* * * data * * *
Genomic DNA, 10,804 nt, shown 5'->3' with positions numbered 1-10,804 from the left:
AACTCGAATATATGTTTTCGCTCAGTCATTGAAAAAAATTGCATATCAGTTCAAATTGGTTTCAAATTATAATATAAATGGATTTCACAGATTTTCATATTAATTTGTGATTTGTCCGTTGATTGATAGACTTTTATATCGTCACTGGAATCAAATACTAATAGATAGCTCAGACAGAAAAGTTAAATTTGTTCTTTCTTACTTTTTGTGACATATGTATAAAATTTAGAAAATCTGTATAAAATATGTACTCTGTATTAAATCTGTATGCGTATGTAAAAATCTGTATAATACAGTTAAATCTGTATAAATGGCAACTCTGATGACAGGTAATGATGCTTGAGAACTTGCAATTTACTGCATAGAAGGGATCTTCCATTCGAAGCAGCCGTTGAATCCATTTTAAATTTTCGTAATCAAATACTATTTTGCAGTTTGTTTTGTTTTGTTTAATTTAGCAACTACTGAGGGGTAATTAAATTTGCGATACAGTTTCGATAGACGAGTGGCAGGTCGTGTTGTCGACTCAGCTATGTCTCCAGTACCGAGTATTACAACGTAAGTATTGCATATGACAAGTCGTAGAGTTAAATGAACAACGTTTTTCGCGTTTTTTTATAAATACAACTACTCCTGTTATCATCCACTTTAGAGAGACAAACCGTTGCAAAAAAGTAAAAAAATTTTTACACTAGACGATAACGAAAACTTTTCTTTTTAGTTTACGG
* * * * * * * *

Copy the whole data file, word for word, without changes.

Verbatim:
Genomic DNA, 10,804 nt, shown 5'->3' with positions numbered 1-10,804 from the left:
AACTCGAATATATGTTTTCGCTCAGTCATTGAAAAAAATTGCATATCAGTTCAAATTGGTTTCAAATTATAATATAAATGGATTTCACAGATTTTCATATTAATTTGTGATTTGTCCGTTGATTGATAGACTTTTATATCGTCACTGGAATCAAATACTAATAGATAGCTCAGACAGAAAAGTTAAATTTGTTCTTTCTTACTTTTTGTGACATATGTATAAAATTTAGAAAATCTGTATAAAATATGTACTCTGTATTAAATCTGTATGCGTATGTAAAAATCTGTATAATACAGTTAAATCTGTATAAATGGCAACTCTGATGACAGGTAATGATGCTTGAGAACTTGCAATTTACTGCATAGAAGGGATCTTCCATTCGAAGCAGCCGTTGAATCCATTTTAAATTTTCGTAATCAAATACTATTTTGCAGTTTGTTTTGTTTTGTTTAATTTAGCAACTACTGAGGGGTAATTAAATTTGCGATACAGTTTCGATAGACGAGTGGCAGGTCGTGTTGTCGACTCAGCTATGTCTCCAGTACCGAGTATTACAACGTAAGTATTGCATATGACAAGTCGTAGAGTTAAATGAACAACGTTTTTCGCGTTTTTTTATAAATACAACTACTCCTGTTATCATCCACTTTAGAGAGACAAACCGTTGCAAAAAAGTAAAAAAATTTTTACACTAGACGATAACGAAAACTTTTCTTTTTAGTTTACGG